Drop Size and Material
I have a new lab kit and some of the answers
are not explained in depth. Why do the larger intermolecular
attractions make the drop size larger for water than ethanol? I
know that water has a much greater surface tension. My students
seemed to interpret that a larger surface tension makes drop size
smaller with the data that they collected. Thanks for your help.
Without having the "answers" at hand it is difficult to assess
the accuracy of the explanation. A good way to think about surface
tension is the following: How much energy it takes to increase the
surface area of a fluid per unit area. If it takes a lot of energy
to increase the surface area then that fluid has a large surface
tension. This point of view eliminates the need to take into
account the nature of the surrounding fluid, the temperature, and
other variables that can cause confusion.
If a fluid has a strong attraction to itself, compared to its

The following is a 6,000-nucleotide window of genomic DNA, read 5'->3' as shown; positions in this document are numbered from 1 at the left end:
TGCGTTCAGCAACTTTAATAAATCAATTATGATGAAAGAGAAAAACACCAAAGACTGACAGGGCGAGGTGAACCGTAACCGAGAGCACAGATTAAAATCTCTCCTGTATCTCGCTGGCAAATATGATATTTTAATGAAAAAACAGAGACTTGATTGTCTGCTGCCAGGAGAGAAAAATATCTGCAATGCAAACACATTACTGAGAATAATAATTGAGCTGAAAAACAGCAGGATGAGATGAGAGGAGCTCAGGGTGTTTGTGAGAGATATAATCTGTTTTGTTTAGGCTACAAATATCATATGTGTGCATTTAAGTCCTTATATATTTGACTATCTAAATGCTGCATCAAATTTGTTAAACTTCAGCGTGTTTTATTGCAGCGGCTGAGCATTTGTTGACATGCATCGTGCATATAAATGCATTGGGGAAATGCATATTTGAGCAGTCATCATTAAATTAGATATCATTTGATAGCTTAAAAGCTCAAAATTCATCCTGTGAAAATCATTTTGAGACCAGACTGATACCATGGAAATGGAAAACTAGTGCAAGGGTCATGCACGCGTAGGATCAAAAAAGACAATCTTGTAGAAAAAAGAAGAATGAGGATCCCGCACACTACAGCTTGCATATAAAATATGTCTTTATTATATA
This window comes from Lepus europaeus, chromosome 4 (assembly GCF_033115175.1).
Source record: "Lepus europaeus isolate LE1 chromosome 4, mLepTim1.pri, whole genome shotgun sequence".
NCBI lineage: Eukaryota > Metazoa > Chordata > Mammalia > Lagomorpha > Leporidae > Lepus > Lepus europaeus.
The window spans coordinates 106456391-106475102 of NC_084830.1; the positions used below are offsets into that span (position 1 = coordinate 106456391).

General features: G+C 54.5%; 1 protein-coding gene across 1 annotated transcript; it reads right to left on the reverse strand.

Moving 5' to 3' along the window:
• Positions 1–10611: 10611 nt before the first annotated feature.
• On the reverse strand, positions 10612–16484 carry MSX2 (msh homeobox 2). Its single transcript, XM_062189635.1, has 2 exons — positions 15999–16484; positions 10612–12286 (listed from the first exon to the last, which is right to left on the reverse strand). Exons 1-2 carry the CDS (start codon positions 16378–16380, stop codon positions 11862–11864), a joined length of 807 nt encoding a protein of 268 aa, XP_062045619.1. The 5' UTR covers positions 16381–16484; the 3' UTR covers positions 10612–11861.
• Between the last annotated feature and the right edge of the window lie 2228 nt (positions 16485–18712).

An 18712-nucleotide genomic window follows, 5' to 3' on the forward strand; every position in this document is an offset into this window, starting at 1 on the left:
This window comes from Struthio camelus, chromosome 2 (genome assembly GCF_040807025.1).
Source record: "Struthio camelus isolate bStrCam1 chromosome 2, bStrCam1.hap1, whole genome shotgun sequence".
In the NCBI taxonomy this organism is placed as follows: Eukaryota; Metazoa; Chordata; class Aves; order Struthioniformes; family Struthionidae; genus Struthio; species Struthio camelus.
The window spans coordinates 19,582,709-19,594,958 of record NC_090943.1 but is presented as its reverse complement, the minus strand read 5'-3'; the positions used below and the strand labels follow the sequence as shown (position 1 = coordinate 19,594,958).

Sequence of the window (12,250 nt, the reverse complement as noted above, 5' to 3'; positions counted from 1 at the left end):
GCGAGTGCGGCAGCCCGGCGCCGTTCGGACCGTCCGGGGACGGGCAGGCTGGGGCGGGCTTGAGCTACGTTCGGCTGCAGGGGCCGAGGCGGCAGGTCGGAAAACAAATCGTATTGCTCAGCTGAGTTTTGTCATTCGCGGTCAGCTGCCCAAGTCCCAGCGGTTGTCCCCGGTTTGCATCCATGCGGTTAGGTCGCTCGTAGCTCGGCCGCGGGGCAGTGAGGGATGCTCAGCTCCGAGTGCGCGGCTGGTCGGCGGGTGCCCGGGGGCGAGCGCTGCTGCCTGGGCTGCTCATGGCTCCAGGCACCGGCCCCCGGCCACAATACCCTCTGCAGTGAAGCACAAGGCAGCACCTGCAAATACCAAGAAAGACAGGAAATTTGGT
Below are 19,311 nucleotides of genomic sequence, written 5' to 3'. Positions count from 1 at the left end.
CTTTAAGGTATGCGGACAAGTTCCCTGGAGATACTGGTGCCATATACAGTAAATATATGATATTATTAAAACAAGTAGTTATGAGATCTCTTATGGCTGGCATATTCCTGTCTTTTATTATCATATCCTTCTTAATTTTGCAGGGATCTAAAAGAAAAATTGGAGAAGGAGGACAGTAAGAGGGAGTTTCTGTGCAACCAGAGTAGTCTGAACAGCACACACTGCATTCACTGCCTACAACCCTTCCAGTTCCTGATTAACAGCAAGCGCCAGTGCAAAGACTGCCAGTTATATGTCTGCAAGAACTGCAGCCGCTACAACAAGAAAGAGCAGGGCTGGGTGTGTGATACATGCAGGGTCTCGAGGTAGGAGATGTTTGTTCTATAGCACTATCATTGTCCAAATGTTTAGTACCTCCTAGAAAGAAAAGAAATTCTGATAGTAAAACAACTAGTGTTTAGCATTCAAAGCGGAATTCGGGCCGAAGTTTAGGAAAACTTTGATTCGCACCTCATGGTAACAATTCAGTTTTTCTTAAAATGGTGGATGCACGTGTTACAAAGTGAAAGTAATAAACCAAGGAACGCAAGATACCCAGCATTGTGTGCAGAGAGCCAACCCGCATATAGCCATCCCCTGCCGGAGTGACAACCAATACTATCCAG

surroundings, it will have a large surface tension. Water is an
example of such a fluid. Even more so are liquid metals, e.g. mercury.
If there is a component in the fluid that weakens the attraction
of the fluid in the region near the surface -- for example a
soap-like component --
the surface tension of the solution will decrease, because such
components tend to accumulate at the surface, and they do not
attract one another very strongly.
Your students are on the right track, associating higher surface
tension (greater attraction for molecules for one another) with
smaller drop size being more stable. It is perhaps more clearly
seen by considering the inverse process. In order to make a film of
a fluid easier to stretch, it is necessary to add a component to
the solution that weakens the attraction of the fluid for its
neighbors. That is what happens when you add soap to water. The
surface film of soap weakens the attraction of water molecules for
one another, allowing it to be easier to stretch, thus forming
bubbles (or foam).
If I understand you correctly, you are asking how to explain to your
students why higher surface tension equals larger, not smaller, drop
Rubber balloons are often used as an example of surface tension, but
I believe to explain your dilemma, plastic shopping bags might work better.
The thicker and stronger the bags, (ie: higher surface tension) the
more material they can hold, thus a larger drop size.
Update: June 2012